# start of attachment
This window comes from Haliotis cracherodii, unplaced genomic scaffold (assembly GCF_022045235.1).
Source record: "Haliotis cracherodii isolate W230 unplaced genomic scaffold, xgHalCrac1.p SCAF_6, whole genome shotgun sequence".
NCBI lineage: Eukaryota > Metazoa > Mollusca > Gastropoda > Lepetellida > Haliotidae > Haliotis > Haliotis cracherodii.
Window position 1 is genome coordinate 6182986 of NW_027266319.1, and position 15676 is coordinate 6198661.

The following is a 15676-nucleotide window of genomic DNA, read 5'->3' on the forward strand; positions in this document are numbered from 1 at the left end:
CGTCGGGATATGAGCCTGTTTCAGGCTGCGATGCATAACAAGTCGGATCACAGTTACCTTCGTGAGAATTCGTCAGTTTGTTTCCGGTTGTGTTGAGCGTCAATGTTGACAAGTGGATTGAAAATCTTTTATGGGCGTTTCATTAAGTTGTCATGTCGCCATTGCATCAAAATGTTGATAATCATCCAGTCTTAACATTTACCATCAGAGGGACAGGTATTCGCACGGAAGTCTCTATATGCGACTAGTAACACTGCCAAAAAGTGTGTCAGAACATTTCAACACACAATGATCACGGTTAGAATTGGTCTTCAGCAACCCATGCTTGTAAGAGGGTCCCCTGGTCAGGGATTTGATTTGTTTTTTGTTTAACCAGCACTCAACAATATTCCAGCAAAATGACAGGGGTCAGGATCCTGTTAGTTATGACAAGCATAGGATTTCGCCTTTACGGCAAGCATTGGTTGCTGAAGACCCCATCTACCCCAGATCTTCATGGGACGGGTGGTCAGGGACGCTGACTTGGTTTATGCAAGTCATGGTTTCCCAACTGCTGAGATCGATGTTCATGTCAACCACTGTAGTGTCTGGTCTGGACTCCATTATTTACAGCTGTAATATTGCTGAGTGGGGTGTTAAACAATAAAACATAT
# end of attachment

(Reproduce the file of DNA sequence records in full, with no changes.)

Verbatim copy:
This window comes from Haliotis cracherodii, unplaced genomic scaffold (assembly GCF_022045235.1).
Source record: "Haliotis cracherodii isolate W230 unplaced genomic scaffold, xgHalCrac1.p SCAF_6, whole genome shotgun sequence".
NCBI lineage: Eukaryota > Metazoa > Mollusca > Gastropoda > Lepetellida > Haliotidae > Haliotis > Haliotis cracherodii.
Window position 1 is genome coordinate 6182986 of NW_027266319.1, and position 15676 is coordinate 6198661.

The following is a 15676-nucleotide window of genomic DNA, read 5'->3' on the forward strand; positions in this document are numbered from 1 at the left end:
CGTCGGGATATGAGCCTGTTTCAGGCTGCGATGCATAACAAGTCGGATCACAGTTACCTTCGTGAGAATTCGTCAGTTTGTTTCCGGTTGTGTTGAGCGTCAATGTTGACAAGTGGATTGAAAATCTTTTATGGGCGTTTCATTAAGTTGTCATGTCGCCATTGCATCAAAATGTTGATAATCATCCAGTCTTAACATTTACCATCAGAGGGACAGGTATTCGCACGGAAGTCTCTATATGCGACTAGTAACACTGCCAAAAAGTGTGTCAGAACATTTCAACACACAATGATCACGGTTAGAATTGGTCTTCAGCAACCCATGCTTGTAAGAGGGTCCCCTGGTCAGGGATTTGATTTGTTTTTTGTTTAACCAGCACTCAACAATATTCCAGCAAAATGACAGGGGTCAGGATCCTGTTAGTTATGACAAGCATAGGATTTCGCCTTTACGGCAAGCATTGGTTGCTGAAGACCCCATCTACCCCAGATCTTCATGGGACGGGTGGTCAGGGACGCTGACTTGGTTTATGCAAGTCATGGTTTCCCAACTGCTGAGATCGATGTTCATGTCAACCACTGTAGTGTCTGGTCTGGACTCCATTATTTACAGCTGTAATATTGCTGAGTGGGGTGTTAAACAATAAAACATAT